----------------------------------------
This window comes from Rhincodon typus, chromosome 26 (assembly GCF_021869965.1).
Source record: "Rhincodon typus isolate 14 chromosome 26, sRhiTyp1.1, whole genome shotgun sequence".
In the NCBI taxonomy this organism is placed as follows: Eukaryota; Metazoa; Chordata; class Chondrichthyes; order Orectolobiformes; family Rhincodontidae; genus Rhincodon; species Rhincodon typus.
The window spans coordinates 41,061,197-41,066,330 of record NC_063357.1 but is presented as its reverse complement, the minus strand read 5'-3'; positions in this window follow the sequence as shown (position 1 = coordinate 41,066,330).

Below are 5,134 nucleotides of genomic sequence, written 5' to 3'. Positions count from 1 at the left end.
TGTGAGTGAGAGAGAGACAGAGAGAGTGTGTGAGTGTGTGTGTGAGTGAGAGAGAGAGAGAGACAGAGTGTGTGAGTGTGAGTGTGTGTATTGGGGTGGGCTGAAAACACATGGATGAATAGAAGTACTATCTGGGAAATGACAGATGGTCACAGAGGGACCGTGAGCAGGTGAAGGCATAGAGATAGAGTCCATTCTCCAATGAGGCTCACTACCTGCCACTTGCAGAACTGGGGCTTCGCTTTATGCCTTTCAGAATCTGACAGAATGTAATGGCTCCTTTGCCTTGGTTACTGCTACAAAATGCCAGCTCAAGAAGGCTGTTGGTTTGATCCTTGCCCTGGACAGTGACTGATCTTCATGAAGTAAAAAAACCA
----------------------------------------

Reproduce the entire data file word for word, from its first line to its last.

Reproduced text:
This window comes from Rhincodon typus, chromosome 26 (assembly GCF_021869965.1).
Source record: "Rhincodon typus isolate 14 chromosome 26, sRhiTyp1.1, whole genome shotgun sequence".
In the NCBI taxonomy this organism is placed as follows: Eukaryota; Metazoa; Chordata; class Chondrichthyes; order Orectolobiformes; family Rhincodontidae; genus Rhincodon; species Rhincodon typus.
The window spans coordinates 41,061,197-41,066,330 of record NC_063357.1 but is presented as its reverse complement, the minus strand read 5'-3'; positions in this window follow the sequence as shown (position 1 = coordinate 41,066,330).

Below are 5,134 nucleotides of genomic sequence, written 5' to 3'. Positions count from 1 at the left end.
TGTGAGTGAGAGAGAGACAGAGAGAGTGTGTGAGTGTGTGTGTGAGTGAGAGAGAGAGAGAGACAGAGTGTGTGAGTGTGAGTGTGTGTATTGGGGTGGGCTGAAAACACATGGATGAATAGAAGTACTATCTGGGAAATGACAGATGGTCACAGAGGGACCGTGAGCAGGTGAAGGCATAGAGATAGAGTCCATTCTCCAATGAGGCTCACTACCTGCCACTTGCAGAACTGGGGCTTCGCTTTATGCCTTTCAGAATCTGACAGAATGTAATGGCTCCTTTGCCTTGGTTACTGCTACAAAATGCCAGCTCAAGAAGGCTGTTGGTTTGATCCTTGCCCTGGACAGTGACTGATCTTCATGAAGTAAAAAAACCA